Investing in private equity, hedge funds and real assets – such as infrastructure, real estate, forestry and farmland, energy and commodities – has gained considerable momentum in recent years. These assets are often called “alternatives” as their investment history is still relatively short and, unlike traditional asset classes, they are rarely traded in public markets.1 Investors have been attracted by the superior returns that alternative assets may offer. Moreover, as returns are found to be correlated less with traditional asset classes, alternative assets have been regarded as attractive investments helping asset allocators diversify their portfolios. At the same time, it has been argued that the potential returns of traditional asset classes have diminished. Specifically, public stock markets have become increasingly efficient, limiting investors' potential to achieve excess returns by investing in undervalued stocks. In the bond market, yields have declined substantially since the 1980s thanks to successful central bank policies aimed at reducing inflation expectations and restoring confidence in monetary policy.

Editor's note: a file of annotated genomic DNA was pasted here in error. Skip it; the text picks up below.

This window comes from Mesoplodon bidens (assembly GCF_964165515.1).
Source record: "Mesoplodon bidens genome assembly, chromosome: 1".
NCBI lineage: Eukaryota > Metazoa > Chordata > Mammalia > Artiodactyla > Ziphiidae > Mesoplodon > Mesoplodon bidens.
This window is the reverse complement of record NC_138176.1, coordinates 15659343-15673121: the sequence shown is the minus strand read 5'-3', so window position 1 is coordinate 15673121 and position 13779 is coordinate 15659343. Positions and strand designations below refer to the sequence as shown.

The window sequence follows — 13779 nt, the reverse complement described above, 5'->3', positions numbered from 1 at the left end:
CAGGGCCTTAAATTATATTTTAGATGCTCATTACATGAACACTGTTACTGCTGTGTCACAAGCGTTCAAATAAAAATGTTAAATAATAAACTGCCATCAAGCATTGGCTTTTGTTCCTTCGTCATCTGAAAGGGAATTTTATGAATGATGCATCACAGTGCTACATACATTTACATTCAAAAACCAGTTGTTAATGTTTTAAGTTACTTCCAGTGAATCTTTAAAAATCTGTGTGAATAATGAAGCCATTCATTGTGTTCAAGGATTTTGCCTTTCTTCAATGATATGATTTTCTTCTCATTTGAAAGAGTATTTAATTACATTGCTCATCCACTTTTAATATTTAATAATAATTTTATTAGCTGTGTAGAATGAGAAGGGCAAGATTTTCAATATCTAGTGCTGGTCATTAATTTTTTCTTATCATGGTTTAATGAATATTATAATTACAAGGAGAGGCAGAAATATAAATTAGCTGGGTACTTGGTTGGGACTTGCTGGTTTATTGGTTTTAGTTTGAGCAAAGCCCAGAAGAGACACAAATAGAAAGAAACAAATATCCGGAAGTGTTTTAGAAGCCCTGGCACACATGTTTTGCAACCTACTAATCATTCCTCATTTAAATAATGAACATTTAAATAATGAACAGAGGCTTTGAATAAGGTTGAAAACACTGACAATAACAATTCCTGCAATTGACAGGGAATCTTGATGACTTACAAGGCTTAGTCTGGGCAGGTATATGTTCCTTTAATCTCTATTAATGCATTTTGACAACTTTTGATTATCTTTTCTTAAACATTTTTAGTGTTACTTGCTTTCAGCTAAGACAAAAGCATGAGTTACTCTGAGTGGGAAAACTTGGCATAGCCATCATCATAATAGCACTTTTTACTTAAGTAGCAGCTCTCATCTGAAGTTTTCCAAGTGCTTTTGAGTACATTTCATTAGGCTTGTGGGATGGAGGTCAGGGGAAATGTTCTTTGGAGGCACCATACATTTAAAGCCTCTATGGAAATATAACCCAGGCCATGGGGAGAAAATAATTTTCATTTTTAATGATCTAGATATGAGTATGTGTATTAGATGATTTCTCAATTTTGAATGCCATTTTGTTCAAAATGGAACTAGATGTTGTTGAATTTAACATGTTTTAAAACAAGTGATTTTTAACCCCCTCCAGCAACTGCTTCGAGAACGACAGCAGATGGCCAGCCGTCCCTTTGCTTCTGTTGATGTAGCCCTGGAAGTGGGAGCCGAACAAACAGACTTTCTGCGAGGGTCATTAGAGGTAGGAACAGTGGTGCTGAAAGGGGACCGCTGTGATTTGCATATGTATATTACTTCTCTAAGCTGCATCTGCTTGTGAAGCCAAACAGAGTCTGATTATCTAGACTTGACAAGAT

1.1 ALTERNATIVE INVESTING AND THE NEED TO UPGRADE RISK MANAGEMENT SYSTEMS
At the end of 2011, private equity funds, hedge funds and funds investing in real assets were estimated to be managing around USD 4 trillion. This amount may still seem small compared with the size of the global equity and debt securities markets, whose volume totalled almost ...